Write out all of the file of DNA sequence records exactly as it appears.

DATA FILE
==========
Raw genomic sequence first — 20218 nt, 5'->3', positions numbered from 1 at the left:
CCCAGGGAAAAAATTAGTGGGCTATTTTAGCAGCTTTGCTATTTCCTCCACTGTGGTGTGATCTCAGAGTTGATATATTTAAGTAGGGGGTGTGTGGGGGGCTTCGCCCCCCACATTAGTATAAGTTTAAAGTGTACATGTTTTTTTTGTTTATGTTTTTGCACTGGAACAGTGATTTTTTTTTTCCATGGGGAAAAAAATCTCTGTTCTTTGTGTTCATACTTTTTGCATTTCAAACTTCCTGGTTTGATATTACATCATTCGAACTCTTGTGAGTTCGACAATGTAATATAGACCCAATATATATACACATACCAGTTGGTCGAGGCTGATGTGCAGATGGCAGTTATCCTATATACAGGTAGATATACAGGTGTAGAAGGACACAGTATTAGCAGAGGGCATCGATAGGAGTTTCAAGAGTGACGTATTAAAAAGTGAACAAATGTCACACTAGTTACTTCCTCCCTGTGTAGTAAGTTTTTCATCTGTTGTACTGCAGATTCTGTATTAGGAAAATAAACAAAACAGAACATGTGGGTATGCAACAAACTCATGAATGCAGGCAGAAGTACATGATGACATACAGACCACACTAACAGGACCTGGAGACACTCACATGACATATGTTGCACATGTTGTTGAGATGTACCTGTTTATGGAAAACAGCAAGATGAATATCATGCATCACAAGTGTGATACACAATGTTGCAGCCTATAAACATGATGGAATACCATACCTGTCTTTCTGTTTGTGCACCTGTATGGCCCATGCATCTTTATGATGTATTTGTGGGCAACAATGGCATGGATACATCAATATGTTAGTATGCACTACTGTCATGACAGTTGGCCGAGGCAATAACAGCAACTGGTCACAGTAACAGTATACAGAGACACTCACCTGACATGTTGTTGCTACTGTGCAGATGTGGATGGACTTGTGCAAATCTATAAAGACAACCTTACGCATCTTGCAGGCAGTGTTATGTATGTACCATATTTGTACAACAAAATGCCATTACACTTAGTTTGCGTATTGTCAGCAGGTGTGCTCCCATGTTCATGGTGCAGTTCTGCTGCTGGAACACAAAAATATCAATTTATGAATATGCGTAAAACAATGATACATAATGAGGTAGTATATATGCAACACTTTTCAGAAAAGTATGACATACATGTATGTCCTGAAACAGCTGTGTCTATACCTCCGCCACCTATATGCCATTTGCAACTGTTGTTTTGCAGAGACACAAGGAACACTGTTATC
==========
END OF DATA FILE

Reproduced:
Raw genomic sequence first — 20218 nt, 5'->3', positions numbered from 1 at the left:
CCCAGGGAAAAAATTAGTGGGCTATTTTAGCAGCTTTGCTATTTCCTCCACTGTGGTGTGATCTCAGAGTTGATATATTTAAGTAGGGGGTGTGTGGGGGGCTTCGCCCCCCACATTAGTATAAGTTTAAAGTGTACATGTTTTTTTTGTTTATGTTTTTGCACTGGAACAGTGATTTTTTTTTTCCATGGGGAAAAAAATCTCTGTTCTTTGTGTTCATACTTTTTGCATTTCAAACTTCCTGGTTTGATATTACATCATTCGAACTCTTGTGAGTTCGACAATGTAATATAGACCCAATATATATACACATACCAGTTGGTCGAGGCTGATGTGCAGATGGCAGTTATCCTATATACAGGTAGATATACAGGTGTAGAAGGACACAGTATTAGCAGAGGGCATCGATAGGAGTTTCAAGAGTGACGTATTAAAAAGTGAACAAATGTCACACTAGTTACTTCCTCCCTGTGTAGTAAGTTTTTCATCTGTTGTACTGCAGATTCTGTATTAGGAAAATAAACAAAACAGAACATGTGGGTATGCAACAAACTCATGAATGCAGGCAGAAGTACATGATGACATACAGACCACACTAACAGGACCTGGAGACACTCACATGACATATGTTGCACATGTTGTTGAGATGTACCTGTTTATGGAAAACAGCAAGATGAATATCATGCATCACAAGTGTGATACACAATGTTGCAGCCTATAAACATGATGGAATACCATACCTGTCTTTCTGTTTGTGCACCTGTATGGCCCATGCATCTTTATGATGTATTTGTGGGCAACAATGGCATGGATACATCAATATGTTAGTATGCACTACTGTCATGACAGTTGGCCGAGGCAATAACAGCAACTGGTCACAGTAACAGTATACAGAGACACTCACCTGACATGTTGTTGCTACTGTGCAGATGTGGATGGACTTGTGCAAATCTATAAAGACAACCTTACGCATCTTGCAGGCAGTGTTATGTATGTACCATATTTGTACAACAAAATGCCATTACACTTAGTTTGCGTATTGTCAGCAGGTGTGCTCCCATGTTCATGGTGCAGTTCTGCTGCTGGAACACAAAAATATCAATTTATGAATATGCGTAAAACAATGATACATAATGAGGTAGTATATATGCAACACTTTTCAGAAAAGTATGACATACATGTATGTCCTGAAACAGCTGTGTCTATACCTCCGCCACCTATATGCCATTTGCAACTGTTGTTTTGCAGAGACACAAGGAACACTGTTATC